Monday, May 11, 2009

Gaining Wisdom at Any Age

Mark Twain and a number of other distinguished commentators are routinely enlisted to show that we acquire wisdom as we grow older.

When you are younger, you may interpret their comments to mean that we acquire more information. That's an easy call. It stands to reason that if you hang around long enough, you'll have more information.

I wonder, however, if we appreciate the extent to which we gain wisdom. How many of you have, after the age of 40, found perspectives on and rules of life that you regard as a profound improvement over your earlier viewpoints?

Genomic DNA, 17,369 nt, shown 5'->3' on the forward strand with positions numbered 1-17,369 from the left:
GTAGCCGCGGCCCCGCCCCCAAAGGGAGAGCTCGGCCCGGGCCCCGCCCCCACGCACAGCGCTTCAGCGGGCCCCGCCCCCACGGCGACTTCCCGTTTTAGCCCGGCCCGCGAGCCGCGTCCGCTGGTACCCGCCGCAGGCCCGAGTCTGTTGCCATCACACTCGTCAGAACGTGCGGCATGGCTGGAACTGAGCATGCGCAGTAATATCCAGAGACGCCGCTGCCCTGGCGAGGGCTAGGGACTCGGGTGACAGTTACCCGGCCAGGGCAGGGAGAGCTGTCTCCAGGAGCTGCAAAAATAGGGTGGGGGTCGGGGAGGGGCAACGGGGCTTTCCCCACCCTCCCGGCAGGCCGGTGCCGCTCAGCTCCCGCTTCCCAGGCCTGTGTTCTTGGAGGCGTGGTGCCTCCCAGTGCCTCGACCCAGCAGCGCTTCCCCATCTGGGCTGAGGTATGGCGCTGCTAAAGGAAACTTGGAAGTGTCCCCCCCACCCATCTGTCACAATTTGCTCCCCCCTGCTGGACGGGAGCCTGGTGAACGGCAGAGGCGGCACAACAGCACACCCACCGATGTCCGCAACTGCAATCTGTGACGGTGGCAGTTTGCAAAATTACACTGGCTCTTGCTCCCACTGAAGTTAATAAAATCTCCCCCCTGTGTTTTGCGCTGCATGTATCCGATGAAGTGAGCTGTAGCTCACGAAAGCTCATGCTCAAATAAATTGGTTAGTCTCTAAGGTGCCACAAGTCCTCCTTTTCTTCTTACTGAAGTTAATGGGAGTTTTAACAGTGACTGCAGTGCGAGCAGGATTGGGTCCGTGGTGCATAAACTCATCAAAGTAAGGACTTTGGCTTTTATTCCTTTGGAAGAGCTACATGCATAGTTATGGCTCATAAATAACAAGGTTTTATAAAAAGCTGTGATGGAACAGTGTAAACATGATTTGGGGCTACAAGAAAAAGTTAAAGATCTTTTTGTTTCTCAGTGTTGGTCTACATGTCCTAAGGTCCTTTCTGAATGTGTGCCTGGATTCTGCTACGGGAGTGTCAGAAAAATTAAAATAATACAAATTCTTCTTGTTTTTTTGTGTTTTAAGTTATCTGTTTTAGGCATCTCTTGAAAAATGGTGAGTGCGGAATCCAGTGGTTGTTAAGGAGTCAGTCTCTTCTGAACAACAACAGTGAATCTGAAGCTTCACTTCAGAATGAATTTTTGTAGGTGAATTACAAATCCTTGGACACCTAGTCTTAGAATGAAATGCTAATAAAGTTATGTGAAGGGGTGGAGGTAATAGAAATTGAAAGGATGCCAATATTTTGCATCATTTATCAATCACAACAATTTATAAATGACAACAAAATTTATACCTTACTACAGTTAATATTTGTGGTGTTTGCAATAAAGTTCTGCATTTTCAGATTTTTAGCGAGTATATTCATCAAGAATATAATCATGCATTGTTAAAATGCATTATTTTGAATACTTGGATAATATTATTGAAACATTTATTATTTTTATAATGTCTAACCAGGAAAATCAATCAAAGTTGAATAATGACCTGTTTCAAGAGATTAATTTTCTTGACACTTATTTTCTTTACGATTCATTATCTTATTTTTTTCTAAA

Do you expect to make similar discoveries over the next ten years?

I have and I do.


Deron S. said...

The way I see it, the most important component of wisdom is perspective. The ability to see how things fit together into the proverbial "grand scheme" and assess the relative impact of actions is just as important as raw intelligence. Employers should key in on that.

Michael Wade said...


That's a very wise observation. Over time, I have marveled at the number of minor things that once worried me.